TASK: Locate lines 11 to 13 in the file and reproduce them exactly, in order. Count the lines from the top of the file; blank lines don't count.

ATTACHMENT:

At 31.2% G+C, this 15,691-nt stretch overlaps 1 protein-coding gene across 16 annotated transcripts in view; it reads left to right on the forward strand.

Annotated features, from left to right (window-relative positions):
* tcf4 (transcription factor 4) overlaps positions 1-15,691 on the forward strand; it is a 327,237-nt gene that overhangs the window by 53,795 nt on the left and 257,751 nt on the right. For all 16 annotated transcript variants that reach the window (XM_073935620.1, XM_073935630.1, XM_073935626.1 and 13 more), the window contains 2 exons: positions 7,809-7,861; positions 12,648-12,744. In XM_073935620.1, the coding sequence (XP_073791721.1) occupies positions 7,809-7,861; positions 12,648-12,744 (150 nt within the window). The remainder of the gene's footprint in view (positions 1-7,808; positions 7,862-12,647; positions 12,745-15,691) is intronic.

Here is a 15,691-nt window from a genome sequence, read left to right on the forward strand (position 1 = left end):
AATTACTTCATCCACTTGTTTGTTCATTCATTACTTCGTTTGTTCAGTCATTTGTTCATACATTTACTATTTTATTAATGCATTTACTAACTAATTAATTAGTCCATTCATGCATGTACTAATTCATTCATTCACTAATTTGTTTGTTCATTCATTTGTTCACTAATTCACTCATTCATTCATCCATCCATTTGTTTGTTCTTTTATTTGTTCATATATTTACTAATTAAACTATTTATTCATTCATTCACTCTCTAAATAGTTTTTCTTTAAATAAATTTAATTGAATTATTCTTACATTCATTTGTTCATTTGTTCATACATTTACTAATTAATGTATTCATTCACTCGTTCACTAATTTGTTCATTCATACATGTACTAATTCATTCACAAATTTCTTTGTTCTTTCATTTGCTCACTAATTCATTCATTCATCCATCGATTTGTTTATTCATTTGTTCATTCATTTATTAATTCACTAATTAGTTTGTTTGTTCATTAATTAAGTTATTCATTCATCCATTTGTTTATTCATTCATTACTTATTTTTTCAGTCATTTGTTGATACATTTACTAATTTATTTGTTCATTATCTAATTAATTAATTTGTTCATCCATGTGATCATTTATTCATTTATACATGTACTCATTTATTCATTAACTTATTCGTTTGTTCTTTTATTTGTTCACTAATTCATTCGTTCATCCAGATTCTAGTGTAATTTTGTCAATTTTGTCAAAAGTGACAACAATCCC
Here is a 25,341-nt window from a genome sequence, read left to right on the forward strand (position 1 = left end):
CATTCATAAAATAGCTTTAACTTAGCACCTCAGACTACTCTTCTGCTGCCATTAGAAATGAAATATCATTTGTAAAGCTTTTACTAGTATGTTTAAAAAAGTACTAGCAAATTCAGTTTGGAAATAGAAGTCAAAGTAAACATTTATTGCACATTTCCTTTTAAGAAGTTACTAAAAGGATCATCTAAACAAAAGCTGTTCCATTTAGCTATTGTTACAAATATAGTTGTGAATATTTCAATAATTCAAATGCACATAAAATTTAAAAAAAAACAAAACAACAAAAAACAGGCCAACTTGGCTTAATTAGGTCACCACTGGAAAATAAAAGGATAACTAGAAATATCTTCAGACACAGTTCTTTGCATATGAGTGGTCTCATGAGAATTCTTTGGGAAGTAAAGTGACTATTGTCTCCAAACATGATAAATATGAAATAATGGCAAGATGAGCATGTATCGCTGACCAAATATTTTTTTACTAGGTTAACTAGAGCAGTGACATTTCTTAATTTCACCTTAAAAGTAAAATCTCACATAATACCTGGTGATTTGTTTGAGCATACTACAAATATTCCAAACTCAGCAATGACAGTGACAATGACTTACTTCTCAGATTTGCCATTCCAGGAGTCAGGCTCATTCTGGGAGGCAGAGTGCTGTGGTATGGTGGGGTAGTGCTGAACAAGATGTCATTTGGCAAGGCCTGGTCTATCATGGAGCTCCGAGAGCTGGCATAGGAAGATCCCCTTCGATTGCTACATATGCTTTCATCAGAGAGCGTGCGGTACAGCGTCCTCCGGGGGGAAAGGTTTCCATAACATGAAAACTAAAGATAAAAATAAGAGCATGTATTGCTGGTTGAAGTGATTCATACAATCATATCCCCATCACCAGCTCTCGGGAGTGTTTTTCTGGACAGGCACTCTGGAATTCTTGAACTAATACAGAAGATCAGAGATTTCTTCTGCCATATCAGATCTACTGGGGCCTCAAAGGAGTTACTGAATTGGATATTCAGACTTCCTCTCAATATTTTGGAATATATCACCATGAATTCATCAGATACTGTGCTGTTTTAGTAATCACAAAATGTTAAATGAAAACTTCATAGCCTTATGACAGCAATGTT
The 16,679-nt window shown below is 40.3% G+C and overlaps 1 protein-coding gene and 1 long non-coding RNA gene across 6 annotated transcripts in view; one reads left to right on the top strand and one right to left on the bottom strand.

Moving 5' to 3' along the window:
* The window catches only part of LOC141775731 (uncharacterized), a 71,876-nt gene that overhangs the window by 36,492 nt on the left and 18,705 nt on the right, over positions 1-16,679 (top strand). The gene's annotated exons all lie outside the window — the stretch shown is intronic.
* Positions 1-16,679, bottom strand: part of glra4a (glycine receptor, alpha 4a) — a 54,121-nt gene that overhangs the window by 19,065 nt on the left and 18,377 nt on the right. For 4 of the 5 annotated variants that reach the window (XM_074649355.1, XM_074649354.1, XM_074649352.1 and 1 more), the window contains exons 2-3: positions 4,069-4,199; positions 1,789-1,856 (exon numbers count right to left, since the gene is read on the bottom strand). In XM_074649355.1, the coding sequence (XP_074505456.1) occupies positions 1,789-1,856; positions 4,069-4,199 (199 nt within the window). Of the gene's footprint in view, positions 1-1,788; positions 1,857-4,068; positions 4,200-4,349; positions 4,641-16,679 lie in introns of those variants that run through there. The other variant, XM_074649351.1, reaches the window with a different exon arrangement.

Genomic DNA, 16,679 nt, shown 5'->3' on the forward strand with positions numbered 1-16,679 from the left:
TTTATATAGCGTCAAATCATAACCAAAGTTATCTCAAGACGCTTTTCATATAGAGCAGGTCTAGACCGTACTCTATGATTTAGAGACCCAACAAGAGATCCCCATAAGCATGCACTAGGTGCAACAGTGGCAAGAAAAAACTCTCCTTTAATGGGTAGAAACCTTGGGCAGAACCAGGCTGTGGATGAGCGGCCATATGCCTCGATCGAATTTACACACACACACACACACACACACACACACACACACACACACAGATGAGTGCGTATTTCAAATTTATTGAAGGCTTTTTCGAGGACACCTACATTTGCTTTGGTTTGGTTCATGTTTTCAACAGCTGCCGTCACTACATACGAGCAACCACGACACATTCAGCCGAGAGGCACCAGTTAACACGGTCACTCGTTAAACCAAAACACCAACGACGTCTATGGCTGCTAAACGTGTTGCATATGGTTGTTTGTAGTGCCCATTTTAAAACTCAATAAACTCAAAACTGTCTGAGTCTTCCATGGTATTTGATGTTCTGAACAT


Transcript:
* Positions 1-16,679, bottom strand: part of glra4a (glycine receptor, alpha 4a) — a 54,121-nt gene that overhangs the window by 19,065 nt on the left and 18,377 nt on the right. For 4 of the 5 annotated variants that reach the window (XM_074649355.1, XM_074649354.1, XM_074649352.1 and 1 more), the window contains exons 2-3: positions 4,069-4,199; positions 1,789-1,856 (exon numbers count right to left, since the gene is read on the bottom strand). In XM_074649355.1, the coding sequence (XP_074505456.1) occupies positions 1,789-1,856; positions 4,069-4,199 (199 nt within the window). Of the gene's footprint in view, positions 1-1,788; positions 1,857-4,068; positions 4,200-4,349; positions 4,641-16,679 lie in introns of those variants that run through there. The other variant, XM_074649351.1, reaches the window with a different exon arrangement.

Genomic DNA, 16,679 nt, shown 5'->3' on the forward strand with positions numbered 1-16,679 from the left:
TTTATATAGCGTCAAATCATAACCAAAGTTATCTCAAGACGCTTTTCATATAGAGCAGGTCTAGACCGTACTCTATGATTTAGAGACCCAACAAGAGATCCCCATAAGCATGCACTAGGTGCAACAGTGGCAAGAAAAAACTCTCCTTTAATGGGTAGAAACCTTGGGCAGAACCAGGCTGTGGATGAGCGGCCATATGCCTCGATCGAATTTACACACACACACACACACACACACACACACACACACACACACAGATGAGTGCGTATTTCAAATTTATTGAAGGCTTTTTCGAGGACACCTACATTTGCTTTGGTTTGGTTCATGTTTTCAACAGCTGCCGTCACTACATACGAGCAACCACGACACATTCAGCCGAGAGGCACCAGTTAACACGGTCACTCGTTAAACCAAAACACCAACGACGTCTATGGCTGCTAAACGTGTTGCATATGGTTGTTTGTAGTGCCCATTTTAAAACTCAATAAACTCAAAACTGTCTGAGTCTTCCATGGTATTTGATGTTCTGAACAT